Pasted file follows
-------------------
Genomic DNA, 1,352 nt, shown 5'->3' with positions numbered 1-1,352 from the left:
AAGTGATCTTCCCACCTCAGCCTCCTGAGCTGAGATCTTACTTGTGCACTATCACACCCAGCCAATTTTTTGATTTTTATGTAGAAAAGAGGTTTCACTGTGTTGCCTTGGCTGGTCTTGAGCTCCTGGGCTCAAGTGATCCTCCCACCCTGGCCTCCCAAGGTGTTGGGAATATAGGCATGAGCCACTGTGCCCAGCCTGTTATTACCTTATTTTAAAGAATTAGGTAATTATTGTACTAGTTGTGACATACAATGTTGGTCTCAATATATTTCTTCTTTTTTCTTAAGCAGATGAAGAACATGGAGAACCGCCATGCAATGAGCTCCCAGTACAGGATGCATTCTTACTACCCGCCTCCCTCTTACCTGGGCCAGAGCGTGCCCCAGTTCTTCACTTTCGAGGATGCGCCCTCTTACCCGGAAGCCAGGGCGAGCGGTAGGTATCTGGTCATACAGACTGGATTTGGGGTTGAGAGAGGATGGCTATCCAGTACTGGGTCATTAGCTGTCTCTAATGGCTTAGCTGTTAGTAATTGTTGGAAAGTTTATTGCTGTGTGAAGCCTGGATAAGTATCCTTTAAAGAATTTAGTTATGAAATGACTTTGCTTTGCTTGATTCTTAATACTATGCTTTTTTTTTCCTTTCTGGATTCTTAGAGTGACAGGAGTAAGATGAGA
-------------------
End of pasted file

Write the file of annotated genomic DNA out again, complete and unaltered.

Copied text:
Genomic DNA, 1,352 nt, shown 5'->3' with positions numbered 1-1,352 from the left:
AAGTGATCTTCCCACCTCAGCCTCCTGAGCTGAGATCTTACTTGTGCACTATCACACCCAGCCAATTTTTTGATTTTTATGTAGAAAAGAGGTTTCACTGTGTTGCCTTGGCTGGTCTTGAGCTCCTGGGCTCAAGTGATCCTCCCACCCTGGCCTCCCAAGGTGTTGGGAATATAGGCATGAGCCACTGTGCCCAGCCTGTTATTACCTTATTTTAAAGAATTAGGTAATTATTGTACTAGTTGTGACATACAATGTTGGTCTCAATATATTTCTTCTTTTTTCTTAAGCAGATGAAGAACATGGAGAACCGCCATGCAATGAGCTCCCAGTACAGGATGCATTCTTACTACCCGCCTCCCTCTTACCTGGGCCAGAGCGTGCCCCAGTTCTTCACTTTCGAGGATGCGCCCTCTTACCCGGAAGCCAGGGCGAGCGGTAGGTATCTGGTCATACAGACTGGATTTGGGGTTGAGAGAGGATGGCTATCCAGTACTGGGTCATTAGCTGTCTCTAATGGCTTAGCTGTTAGTAATTGTTGGAAAGTTTATTGCTGTGTGAAGCCTGGATAAGTATCCTTTAAAGAATTTAGTTATGAAATGACTTTGCTTTGCTTGATTCTTAATACTATGCTTTTTTTTTCCTTTCTGGATTCTTAGAGTGACAGGAGTAAGATGAGA